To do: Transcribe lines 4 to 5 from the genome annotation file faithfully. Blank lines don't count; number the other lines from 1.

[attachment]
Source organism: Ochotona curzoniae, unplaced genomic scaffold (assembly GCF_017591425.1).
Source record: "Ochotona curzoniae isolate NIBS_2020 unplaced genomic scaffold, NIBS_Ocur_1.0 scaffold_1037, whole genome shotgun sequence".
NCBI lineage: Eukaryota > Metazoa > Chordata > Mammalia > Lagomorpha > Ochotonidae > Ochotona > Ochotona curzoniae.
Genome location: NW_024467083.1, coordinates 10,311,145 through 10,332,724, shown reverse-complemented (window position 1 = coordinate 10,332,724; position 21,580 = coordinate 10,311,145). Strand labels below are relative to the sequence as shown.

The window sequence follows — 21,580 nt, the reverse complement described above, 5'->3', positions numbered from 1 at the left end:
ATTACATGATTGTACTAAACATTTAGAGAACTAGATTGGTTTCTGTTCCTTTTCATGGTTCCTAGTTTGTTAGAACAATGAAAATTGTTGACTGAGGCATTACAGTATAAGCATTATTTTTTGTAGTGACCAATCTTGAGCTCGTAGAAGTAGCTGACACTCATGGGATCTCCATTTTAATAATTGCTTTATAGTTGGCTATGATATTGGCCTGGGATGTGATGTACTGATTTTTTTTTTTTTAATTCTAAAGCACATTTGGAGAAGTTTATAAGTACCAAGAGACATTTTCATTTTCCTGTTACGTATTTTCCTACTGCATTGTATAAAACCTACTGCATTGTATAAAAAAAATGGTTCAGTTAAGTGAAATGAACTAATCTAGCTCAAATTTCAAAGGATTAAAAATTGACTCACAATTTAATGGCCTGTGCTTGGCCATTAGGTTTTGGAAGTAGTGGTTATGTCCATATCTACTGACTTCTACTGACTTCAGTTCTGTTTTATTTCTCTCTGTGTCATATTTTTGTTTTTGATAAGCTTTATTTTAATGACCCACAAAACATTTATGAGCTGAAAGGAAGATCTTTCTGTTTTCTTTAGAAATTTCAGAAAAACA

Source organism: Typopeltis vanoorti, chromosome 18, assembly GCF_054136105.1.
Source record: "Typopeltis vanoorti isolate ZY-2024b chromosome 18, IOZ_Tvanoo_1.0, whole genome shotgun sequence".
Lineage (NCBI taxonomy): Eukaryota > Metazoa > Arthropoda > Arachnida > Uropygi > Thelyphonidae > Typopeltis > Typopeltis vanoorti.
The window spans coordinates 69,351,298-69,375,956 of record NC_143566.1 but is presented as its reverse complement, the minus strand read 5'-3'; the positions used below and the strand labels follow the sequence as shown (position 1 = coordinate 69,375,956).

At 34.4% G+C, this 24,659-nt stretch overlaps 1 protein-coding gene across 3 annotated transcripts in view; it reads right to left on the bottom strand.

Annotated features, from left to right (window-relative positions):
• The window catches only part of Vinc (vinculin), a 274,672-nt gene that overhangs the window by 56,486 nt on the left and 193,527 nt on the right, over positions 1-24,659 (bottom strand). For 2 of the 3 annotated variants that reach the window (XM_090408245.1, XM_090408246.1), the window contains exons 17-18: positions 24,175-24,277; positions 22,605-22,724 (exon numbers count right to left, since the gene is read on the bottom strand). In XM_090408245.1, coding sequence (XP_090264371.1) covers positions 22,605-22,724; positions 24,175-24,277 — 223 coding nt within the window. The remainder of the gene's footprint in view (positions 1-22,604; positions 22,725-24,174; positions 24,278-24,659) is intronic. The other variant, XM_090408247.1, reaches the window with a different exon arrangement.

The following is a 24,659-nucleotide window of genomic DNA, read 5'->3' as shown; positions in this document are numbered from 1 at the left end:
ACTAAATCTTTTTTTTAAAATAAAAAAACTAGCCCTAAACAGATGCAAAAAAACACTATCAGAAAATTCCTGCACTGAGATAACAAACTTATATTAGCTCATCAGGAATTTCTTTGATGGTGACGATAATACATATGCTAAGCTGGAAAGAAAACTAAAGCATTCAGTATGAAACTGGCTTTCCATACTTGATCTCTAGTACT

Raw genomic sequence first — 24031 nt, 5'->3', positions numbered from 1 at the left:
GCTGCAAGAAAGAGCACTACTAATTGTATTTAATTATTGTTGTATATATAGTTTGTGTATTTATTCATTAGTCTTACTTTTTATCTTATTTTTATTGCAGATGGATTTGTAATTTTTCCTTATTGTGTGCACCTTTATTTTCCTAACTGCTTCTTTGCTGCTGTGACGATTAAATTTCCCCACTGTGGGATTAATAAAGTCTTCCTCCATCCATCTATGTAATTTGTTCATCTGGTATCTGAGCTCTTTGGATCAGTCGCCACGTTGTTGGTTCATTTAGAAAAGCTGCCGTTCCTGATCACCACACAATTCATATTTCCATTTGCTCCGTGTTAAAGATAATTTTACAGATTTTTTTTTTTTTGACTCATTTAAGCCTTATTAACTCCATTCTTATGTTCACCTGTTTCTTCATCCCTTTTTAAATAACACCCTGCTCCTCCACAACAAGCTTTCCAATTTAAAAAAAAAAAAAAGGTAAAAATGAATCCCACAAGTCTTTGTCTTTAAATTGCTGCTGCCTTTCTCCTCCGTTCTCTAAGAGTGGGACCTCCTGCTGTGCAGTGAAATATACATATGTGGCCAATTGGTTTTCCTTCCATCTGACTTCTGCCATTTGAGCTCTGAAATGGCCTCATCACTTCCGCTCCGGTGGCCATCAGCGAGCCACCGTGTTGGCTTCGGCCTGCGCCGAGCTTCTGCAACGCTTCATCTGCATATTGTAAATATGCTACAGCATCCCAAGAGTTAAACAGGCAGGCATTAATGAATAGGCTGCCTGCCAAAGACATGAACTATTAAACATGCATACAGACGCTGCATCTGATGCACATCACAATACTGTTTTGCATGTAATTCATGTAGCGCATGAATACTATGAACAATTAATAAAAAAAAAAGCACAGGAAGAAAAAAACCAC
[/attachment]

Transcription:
Genome location: NW_024467083.1, coordinates 10,311,145 through 10,332,724, shown reverse-complemented (window position 1 = coordinate 10,332,724; position 21,580 = coordinate 10,311,145). Strand labels below are relative to the sequence as shown.

The window sequence follows — 21,580 nt, the reverse complement described above, 5'->3', positions numbered from 1 at the left end: